• What is Metal?
Metals are dull and non-transparent elements which are very good conductors of electricity and heat. Metals covers about 24 percent of the planet’s mass and accounts for almost two-thirds of all the elements. They are globally used nowadays because of their useful properties of strength, ductility, thermal and electrical conductivity, toughness, and its high melting point.
• Metals Everywhere
Metals can be found everywhere and in everyone’s homes. Metals are used in transportation forming the bodies and engines of cars, planes, trains, and ships. They can be also seen at our farming mechanisms such as tractors and combines. At the kitchen, microwaves, refrigerators, ovens and freezers are all part metals. Even in our TVs, radios, and calculators, metals are present. Also in construction, a building would never be complete without nails, which are made of metal.
• Malleable and Ductile
Malleability is the ability of metals to be hammered into thin sheets; an example of metal malleability is an aluminum foil. Also, Ductility is a metal’s another property wherein it can be drawn into wires; an example of metal ductility is a copper wire. These properties of metals allow it to be shaped or molded without breaking its structure.
A metal is a very good conductor of both heat and electricity. In a conductor, there’s no energy gap which allows energy (heat/electricity) to travel freely into the material. Copper is the most common electric conductor, thus making copper wire very relevant nowadays. Also, the human body can be a good conductor of electricity.
• Alkaline Earth Metals
Alkaline earth metals are found in Group 2 of the periodic table. These metals are composed of Beryllium (Be), Magnesium (Mg), Calcium (Ca), Strontium (Sr), and Radium (Rd). The Group 2 has soft and silvery metals which are less metallic than those found in the Group 1 elements of periodic table.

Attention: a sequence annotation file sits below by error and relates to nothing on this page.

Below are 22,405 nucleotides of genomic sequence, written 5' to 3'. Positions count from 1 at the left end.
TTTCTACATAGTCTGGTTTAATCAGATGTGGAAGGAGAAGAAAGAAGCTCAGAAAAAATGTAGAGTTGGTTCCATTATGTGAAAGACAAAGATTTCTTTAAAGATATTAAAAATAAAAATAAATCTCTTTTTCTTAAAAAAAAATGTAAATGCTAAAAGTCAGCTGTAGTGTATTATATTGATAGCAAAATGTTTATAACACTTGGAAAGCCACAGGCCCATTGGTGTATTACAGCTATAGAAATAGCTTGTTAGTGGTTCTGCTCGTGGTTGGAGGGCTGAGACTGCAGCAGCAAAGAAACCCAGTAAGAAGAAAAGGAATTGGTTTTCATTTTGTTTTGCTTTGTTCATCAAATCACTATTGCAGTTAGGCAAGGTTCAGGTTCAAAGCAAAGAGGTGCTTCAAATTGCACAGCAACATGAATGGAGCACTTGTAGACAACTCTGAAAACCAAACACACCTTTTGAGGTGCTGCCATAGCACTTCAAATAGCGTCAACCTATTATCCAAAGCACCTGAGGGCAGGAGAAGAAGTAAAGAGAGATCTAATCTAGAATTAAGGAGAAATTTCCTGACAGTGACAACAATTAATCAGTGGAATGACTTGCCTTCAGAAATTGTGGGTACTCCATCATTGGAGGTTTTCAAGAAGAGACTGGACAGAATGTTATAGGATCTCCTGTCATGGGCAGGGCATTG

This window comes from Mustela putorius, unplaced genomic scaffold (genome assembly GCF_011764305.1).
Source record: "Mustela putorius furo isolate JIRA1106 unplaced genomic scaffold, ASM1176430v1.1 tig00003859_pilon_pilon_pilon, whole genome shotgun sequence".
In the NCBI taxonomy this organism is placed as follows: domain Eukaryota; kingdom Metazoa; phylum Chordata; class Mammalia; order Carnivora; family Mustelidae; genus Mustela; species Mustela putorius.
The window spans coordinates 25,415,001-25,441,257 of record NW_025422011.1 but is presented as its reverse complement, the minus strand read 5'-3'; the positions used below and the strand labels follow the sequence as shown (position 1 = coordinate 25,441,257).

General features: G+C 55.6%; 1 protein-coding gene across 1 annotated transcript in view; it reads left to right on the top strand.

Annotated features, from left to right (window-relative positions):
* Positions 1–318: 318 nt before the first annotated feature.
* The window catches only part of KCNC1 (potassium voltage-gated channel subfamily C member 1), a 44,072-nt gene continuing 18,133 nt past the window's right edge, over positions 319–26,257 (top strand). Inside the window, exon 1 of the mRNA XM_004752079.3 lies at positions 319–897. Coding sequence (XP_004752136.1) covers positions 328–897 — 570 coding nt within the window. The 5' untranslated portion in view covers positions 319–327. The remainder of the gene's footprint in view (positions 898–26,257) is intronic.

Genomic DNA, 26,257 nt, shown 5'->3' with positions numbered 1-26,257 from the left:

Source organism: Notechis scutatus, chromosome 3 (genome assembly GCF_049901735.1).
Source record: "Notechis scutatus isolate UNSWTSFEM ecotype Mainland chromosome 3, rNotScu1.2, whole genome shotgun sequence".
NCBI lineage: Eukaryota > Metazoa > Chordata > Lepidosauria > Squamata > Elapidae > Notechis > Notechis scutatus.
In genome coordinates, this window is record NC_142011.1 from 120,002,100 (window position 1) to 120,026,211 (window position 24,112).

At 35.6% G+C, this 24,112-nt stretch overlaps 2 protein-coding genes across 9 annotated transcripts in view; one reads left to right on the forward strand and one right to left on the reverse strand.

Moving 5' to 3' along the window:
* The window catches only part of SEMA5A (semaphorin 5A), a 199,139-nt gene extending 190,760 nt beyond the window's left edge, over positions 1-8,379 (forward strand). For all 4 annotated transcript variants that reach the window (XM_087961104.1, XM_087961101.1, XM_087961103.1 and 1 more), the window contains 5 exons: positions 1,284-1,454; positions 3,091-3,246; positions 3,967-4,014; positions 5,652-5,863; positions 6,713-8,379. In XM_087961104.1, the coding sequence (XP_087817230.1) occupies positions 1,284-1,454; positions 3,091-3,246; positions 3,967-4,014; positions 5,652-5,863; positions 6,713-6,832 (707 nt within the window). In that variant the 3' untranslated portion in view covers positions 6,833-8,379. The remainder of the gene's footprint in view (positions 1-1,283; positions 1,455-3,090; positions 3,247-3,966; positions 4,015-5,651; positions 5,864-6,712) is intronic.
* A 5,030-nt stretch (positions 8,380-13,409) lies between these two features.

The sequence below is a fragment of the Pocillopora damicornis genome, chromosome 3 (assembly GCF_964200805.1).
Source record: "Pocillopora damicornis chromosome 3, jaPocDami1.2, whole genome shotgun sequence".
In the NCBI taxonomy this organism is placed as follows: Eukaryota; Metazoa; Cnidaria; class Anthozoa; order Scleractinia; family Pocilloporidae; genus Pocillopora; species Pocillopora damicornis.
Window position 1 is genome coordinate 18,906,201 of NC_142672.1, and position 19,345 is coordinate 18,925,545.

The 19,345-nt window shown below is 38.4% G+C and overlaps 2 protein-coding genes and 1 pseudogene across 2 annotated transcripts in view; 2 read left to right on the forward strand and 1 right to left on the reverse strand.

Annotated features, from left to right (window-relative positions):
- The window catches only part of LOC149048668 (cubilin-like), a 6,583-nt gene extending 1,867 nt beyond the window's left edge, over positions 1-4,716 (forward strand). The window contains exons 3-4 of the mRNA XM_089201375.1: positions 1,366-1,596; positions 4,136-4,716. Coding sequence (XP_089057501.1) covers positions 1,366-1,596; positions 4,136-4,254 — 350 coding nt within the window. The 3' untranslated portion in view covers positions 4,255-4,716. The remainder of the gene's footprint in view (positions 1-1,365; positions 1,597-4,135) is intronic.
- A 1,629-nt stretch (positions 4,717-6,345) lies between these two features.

• Alkali Metals
Alkali Metals can be found at the Group 1 of the periodic table. These metals include Lithium (Li), Sodium (Na), Potassium (K), Rubidium (Rb), and Cesium (Cs). Although listed in the Group 1 of the periodic table, Hydrogen is not one of the Alkali Metals. The word alkali came from the Arabic word “al qali” that means “from ashes”. These elements have different colors when burned.
• Shaped Memory Alloys
Shaped Memory Alloys are metals which are able to remember and return to their original or previous shapes. Nitinol is the name given to the family of Nickel-titanium alloys which are the most useful of all shaped memory alloys. William J. Buehler, a researcher at the Naval Ordnance Laboratory in White Oak, Maryland was the first to discover the shaped memory alloys.
• Annealing Process
Annealing, the process where in metals are taken into high temperature, molded, and then cooled. After the heating process, the molten metal will now be molded into the desired shaped and then cooled slowly allowing it to harden without any complication such as dents, cracks, and malformation.
• Two or More Metals
Alloy is a substance formed by two or more metals. Alloys have less ability when it comes to conducting heat and electricity than pure metals. Steel is the most common alloy; it is generally made of 0.5 percent of manganese, 0.8 percent of carbon, and the remaining percentage is iron.
• The Study of Metals
Metallurgy is the science or study of metals and their physical and chemical properties. Metallurgy includes the extraction of metals from ores found in mountains or caves and also the study of the relationship between the structures and properties of metals.